A Christian employee was wronged when British Airways insisted she remove the small cross she wore around her neck, the European Court of Human Rights ruled Tuesday.
But judges rejected claims by three other British Christians who claimed they had been discriminated against in the workplace, including two who had refused to provide their services to couples of the same sex.
Religious freedom is “one of the foundations of pluralistic, democratic societies,” the European court wrote, but religious freedom can nonetheless be restricted where it “impinges on the rights of others.”
Judges decided 5-2 in favor of Nadia Eweida, who was sent home without pay for violating the British Airways uniform code more than six years ago. At the time, its rules banned any visible jewelry. Eweida returned to work several months later after the company changed its policies, but continued to press her case against the British government for failing to protect her freedom of religion.
The European court found that British courts had failed to strike a fair balance between her rights and British Airways’ wish to “project a certain corporate image.” Other employees had already been allowed to wear other kinds of religious apparel, including turbans and head scarves, without any impact on the British Airways brand, it added. The court ordered the British government to award Eweida more than $2,600 in damages and $40,000 for expenses.
“I feel vindicated, that Christians have been vindicated, both here and in Europe as well,” Eweida told the BBC after the decision was issued, a cross visible around her neck.
Prime Minister David Cameron tweeted that he was “delighted” by Tuesday’s decision, a rare bit of British government praise for the European court. The ruling was also cheered by rights groups.
“Nadia Eweida wasn’t hurting anyone and was perfectly capable of doing her job whilst wearing a small cross,” said Shami Chakrabarti, director of the civil liberties group Liberty. “British courts lost their way in her case and Strasbourg has actually acted more in keeping with our traditions of tolerance.”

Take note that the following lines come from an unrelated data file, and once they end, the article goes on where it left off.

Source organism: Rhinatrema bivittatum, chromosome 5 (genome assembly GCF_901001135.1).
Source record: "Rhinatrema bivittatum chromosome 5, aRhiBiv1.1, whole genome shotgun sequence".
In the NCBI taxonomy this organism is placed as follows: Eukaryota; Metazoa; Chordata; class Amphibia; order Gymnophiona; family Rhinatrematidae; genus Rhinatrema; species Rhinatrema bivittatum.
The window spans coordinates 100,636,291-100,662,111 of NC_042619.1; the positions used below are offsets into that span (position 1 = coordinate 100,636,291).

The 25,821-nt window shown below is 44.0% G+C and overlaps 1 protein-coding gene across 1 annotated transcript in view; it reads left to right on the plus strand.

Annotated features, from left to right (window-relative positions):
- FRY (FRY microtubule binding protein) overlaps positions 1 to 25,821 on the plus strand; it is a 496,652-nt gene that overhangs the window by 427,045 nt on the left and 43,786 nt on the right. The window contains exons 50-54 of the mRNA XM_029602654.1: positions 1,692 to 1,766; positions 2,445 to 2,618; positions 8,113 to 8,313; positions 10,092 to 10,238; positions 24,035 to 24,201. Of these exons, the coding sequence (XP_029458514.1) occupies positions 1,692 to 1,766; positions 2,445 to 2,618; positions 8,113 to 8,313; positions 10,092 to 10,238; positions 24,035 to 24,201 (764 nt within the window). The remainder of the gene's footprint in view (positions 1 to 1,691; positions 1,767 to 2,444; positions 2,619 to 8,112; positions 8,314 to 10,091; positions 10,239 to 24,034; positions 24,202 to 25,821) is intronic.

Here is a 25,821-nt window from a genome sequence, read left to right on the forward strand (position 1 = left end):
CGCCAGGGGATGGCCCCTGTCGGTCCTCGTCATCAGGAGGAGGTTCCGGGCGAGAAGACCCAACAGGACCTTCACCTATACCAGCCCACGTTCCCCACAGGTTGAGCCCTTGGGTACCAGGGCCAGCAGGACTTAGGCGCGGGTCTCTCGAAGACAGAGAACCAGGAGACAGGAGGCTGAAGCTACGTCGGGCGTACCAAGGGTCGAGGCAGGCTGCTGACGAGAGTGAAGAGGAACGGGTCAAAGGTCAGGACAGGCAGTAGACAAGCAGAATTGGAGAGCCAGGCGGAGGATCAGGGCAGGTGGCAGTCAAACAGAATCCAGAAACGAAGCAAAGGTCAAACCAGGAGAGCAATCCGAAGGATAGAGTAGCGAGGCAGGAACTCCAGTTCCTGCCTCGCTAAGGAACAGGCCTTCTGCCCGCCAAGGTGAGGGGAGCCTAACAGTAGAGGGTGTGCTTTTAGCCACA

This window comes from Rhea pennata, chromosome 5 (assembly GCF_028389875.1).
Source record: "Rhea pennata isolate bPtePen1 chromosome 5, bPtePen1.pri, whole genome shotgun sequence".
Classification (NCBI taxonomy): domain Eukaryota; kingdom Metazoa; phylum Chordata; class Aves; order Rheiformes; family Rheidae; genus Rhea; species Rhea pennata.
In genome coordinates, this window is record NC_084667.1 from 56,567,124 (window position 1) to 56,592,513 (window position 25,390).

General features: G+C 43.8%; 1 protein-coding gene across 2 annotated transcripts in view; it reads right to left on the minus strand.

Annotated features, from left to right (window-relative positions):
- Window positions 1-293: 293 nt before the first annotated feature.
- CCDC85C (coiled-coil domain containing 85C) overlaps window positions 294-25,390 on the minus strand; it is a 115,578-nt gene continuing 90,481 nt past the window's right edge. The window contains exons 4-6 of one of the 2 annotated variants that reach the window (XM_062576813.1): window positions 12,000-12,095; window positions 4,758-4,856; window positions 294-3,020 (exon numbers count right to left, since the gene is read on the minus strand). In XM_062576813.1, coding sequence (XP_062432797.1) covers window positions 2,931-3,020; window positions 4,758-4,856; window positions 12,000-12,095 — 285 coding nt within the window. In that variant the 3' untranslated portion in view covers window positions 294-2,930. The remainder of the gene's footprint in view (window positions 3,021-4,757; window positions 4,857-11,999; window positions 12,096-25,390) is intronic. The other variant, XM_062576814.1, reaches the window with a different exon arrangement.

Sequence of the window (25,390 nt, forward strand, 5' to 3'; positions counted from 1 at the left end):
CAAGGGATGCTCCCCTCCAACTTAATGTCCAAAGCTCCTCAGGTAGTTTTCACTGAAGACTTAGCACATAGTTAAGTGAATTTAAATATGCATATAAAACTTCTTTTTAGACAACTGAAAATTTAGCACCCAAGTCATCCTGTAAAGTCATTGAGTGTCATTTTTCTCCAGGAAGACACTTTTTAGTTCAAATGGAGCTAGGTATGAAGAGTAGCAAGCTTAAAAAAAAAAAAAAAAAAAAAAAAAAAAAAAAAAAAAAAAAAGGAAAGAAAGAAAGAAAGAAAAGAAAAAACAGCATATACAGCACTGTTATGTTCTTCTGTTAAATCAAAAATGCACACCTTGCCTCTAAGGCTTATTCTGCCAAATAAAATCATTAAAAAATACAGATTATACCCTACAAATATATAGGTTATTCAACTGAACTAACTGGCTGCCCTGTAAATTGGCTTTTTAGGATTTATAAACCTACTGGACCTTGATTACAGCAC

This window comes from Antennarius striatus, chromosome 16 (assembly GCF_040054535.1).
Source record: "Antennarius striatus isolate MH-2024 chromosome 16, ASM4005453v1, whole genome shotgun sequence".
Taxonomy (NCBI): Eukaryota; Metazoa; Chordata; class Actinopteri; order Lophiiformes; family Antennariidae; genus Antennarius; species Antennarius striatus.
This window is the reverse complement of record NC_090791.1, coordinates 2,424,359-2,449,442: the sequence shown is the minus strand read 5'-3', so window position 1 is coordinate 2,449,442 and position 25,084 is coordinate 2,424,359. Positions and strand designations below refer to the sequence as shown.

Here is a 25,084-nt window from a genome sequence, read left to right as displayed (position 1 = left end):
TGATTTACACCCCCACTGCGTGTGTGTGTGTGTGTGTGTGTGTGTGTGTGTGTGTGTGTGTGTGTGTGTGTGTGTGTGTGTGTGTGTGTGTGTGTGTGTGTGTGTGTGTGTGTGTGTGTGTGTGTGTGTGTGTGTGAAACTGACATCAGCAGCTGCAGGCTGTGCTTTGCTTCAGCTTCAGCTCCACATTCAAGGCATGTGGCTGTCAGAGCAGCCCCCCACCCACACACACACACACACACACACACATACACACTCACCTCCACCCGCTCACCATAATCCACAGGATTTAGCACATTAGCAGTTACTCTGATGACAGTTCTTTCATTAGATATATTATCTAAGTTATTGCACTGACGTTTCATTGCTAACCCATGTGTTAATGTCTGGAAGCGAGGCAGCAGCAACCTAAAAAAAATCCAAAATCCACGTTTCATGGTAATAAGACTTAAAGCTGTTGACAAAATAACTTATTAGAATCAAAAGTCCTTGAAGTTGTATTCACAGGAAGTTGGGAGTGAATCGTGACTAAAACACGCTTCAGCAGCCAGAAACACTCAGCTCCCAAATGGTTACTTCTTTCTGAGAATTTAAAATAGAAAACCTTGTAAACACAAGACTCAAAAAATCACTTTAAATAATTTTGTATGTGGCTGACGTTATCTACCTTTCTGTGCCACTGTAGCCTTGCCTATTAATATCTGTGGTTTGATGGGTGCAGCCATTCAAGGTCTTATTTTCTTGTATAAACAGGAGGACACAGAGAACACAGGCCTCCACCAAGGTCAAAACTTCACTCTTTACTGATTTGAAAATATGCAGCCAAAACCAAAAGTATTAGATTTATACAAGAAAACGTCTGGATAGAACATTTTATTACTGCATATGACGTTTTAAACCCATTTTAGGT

Religious conservatives were also pleased Eweida had triumphed, but their enthusiasm was dampened by the fact that the European judges turned down the three other discrimination claims. Although it sided with Eweida, the court said a British hospital was justified in barring a nurse from wearing a crucifix because it could touch an open wound or a patient might pull on it. Protecting health and safety were more weighty reasons to ban the cross than buffing a corporate image, it concluded.
Judges also rejected the claims of a relationship counselor and a former registrar who balked at providing their services to same-sex couples. The counselor was fired for violating company policies that he had agreed to; the registrar was disciplined and warned that if she did not perform civil partnerships, she would be terminated.
Christian groups argued that other registrars could have performed the service. “What this case shows is that Christians with traditional beliefs about marriage are at risk of being left out in the cold,” said Mike Judge, spokesman for the Christian Institute, in a statement Tuesday.
Gay and lesbian advocates said the verdict promises to help stop discrimination against partners of the same sex. Gay couples are frequently refused marriages and other services elsewhere in Europe, said Evelyne Paradis of the International Lesbian, Gay, Bisexual, Trans and Intersex Assn.
The three people whose cases were rejected are now planning to appeal to the Grand Chamber, the BBC reported. The chamber is a higher panel of five judges that would deliver a final judgment.